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Sex Transm Infect 82:i9-i13 doi:10.1136/sti.2005.016030

Assessment of trends in biological and behavioural surveillance data: is there any evidence of declining HIV prevalence or incidence in Malawi?

  1. G A Bello1,
  2. J Chipeta2,
  3. J Aberle-Grasse3
  1. 1Malawi Ministry of Health, Lilongwe, Malawi
  2. 2Malawi National AIDS Commission, Lilongwe, Malawi
  3. 3Centers for Disease Control and Prevention, Atlanta, GA, USA
  1. Correspondence to:
 J Chipeta
 M&E Officer, National AIDS Commission, PO Box 30622, Lilongwe 3, Malawi; ChipetaJ{at}aidsmalawi.org.mw

    Abstract

    Objectives: In 2003 an estimated 87 000 AIDS deaths and approximately 110 000 new infections occurred in Malawi. This paper aimed to analyse and review HIV prevalence trends in conjunction with other second generation surveillance data including behavioural data and, therefore, to describe trends in HIV prevalence and behaviours related to HIV transmission.

    Methods: In order to determine the extent of the problem, HIV prevalence in Malawi has been monitored through testing women attending antenatal clinics in 19 sentinel sites consistently since 1994. These sites are classified as urban, semi-urban, and rural.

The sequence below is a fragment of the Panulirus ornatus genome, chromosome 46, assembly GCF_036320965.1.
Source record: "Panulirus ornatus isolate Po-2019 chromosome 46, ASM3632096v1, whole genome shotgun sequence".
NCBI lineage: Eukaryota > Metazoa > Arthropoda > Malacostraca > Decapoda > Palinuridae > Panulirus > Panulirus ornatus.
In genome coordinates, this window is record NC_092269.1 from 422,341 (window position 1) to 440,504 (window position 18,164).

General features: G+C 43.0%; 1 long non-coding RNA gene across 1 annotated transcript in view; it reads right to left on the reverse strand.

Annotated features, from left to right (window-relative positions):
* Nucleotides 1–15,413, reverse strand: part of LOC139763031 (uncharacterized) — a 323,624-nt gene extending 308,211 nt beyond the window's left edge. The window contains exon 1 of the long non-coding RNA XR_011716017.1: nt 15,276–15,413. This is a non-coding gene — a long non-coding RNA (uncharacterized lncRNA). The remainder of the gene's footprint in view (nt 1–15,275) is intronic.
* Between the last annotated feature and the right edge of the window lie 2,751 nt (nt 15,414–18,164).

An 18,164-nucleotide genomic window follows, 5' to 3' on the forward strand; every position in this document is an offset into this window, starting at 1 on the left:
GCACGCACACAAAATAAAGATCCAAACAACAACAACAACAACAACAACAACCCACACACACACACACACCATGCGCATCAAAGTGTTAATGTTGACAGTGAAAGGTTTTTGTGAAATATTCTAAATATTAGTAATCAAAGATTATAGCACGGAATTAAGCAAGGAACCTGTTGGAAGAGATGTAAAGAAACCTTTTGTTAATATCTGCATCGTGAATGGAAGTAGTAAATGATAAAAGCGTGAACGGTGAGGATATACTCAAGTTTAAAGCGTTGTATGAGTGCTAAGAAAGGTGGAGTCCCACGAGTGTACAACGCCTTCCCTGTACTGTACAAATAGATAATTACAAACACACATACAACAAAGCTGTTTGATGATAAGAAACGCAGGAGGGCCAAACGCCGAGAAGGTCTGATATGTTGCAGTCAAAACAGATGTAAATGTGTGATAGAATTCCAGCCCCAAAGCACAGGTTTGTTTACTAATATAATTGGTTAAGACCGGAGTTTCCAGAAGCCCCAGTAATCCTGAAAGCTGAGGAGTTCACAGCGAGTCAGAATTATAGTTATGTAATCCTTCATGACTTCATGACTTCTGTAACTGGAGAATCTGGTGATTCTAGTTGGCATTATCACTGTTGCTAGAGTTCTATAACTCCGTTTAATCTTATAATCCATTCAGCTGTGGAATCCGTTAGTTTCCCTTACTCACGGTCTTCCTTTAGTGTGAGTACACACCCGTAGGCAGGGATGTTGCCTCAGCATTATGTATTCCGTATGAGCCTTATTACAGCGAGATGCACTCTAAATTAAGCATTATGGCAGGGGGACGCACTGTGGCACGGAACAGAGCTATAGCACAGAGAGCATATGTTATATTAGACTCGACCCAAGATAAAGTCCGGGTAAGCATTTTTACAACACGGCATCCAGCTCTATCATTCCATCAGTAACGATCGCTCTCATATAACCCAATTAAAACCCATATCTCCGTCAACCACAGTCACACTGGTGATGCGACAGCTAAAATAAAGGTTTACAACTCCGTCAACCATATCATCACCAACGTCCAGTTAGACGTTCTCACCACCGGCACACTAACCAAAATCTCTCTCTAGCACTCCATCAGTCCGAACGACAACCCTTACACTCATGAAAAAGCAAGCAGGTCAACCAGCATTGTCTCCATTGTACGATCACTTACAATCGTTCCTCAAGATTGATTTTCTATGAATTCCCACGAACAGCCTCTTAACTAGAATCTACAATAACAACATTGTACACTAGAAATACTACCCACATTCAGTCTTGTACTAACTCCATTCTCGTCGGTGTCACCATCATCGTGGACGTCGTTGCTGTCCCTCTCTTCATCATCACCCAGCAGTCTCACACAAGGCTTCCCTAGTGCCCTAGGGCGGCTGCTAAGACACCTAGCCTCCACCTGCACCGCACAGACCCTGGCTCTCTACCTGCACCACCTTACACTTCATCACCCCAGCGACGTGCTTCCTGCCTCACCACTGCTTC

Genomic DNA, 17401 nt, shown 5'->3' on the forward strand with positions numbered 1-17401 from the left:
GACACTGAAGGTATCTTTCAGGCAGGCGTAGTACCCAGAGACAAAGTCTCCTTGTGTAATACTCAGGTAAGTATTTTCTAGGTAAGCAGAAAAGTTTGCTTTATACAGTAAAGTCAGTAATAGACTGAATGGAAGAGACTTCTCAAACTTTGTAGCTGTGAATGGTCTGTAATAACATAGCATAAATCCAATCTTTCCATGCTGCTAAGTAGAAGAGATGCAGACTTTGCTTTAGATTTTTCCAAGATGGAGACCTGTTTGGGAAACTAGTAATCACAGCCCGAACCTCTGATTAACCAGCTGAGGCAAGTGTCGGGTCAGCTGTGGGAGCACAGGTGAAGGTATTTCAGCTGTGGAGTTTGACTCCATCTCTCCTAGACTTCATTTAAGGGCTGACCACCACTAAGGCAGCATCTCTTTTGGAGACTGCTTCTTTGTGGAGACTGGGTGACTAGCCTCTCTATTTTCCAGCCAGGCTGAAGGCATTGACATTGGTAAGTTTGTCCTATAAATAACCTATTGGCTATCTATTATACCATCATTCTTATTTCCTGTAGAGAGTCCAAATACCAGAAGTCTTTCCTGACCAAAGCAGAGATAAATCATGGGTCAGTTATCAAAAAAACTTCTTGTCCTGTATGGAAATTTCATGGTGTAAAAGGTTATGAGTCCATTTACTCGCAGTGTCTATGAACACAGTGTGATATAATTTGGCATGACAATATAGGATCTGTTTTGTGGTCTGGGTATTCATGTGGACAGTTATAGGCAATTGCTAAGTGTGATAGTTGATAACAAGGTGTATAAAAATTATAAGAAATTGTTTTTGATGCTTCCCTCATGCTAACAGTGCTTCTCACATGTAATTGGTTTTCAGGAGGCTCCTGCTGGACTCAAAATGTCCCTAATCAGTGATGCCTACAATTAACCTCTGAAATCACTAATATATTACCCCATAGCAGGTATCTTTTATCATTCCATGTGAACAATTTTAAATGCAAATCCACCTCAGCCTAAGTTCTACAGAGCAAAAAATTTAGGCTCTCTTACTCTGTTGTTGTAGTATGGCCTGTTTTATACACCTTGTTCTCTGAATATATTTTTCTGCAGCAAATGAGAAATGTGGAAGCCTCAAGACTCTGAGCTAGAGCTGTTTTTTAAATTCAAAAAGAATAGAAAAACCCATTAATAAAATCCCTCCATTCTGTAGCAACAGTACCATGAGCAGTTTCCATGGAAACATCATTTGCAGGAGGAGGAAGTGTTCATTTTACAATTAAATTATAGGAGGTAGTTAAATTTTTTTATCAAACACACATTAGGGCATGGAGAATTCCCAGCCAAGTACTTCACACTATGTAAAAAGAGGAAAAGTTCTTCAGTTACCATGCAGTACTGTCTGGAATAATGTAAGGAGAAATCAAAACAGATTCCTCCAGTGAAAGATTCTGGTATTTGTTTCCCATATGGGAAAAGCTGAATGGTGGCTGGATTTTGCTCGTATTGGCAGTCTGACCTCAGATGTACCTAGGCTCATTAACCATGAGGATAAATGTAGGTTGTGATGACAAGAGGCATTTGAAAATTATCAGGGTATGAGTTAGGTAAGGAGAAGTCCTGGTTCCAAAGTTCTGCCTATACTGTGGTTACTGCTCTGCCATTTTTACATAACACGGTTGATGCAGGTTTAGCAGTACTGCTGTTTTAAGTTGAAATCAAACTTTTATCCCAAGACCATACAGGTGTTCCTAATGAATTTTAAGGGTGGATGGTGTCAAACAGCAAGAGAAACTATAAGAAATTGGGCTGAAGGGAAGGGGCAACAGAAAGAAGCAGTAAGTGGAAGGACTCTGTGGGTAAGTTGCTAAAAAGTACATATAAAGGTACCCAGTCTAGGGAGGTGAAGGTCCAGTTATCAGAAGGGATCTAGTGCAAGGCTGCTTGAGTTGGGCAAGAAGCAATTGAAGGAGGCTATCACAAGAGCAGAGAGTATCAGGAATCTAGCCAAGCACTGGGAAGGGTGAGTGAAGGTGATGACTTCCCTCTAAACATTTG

Results: The overall HIV prevalence for all 19 ANC sentinel sites in 2003 was 19.8% (95% CI 19.0% to 20.7%). The central region urban/semi-urban sites showed a decline in prevalence from 1999 to 2003. Since 1997, overall national incidence estimates remained stable. This stable incidence estimate is supported by the proxy of fairly stable prevalence in ANC attendees aged 15–24 years. HIV sentinel surveillance data for Lilongwe city showed a significant linear decline in prevalence (p<0.00001) over the last seven years for both all ANC attendees and those aged 15–24 years suggesting that incidence has declined over the time period.

    Conclusion: The available epidemiological and behavioural surveillance data show that HIV prevalence has declined in several urban and semi-urban areas, specifically in the central region with Lilongwe (capital of Malawi) showing exceptionally strong evidence of decline. In some rural areas, particularly in the northern region there is some evidence of an increasing trend in HIV prevalence.

    Footnotes

    • Competing interests: none declared

    • The findings and conclusions in this report are those of the authors and do not necessarily represent the views of the Centers for Disease Control and Prevention.

    • Edited by N Walker, H Ward and R Miller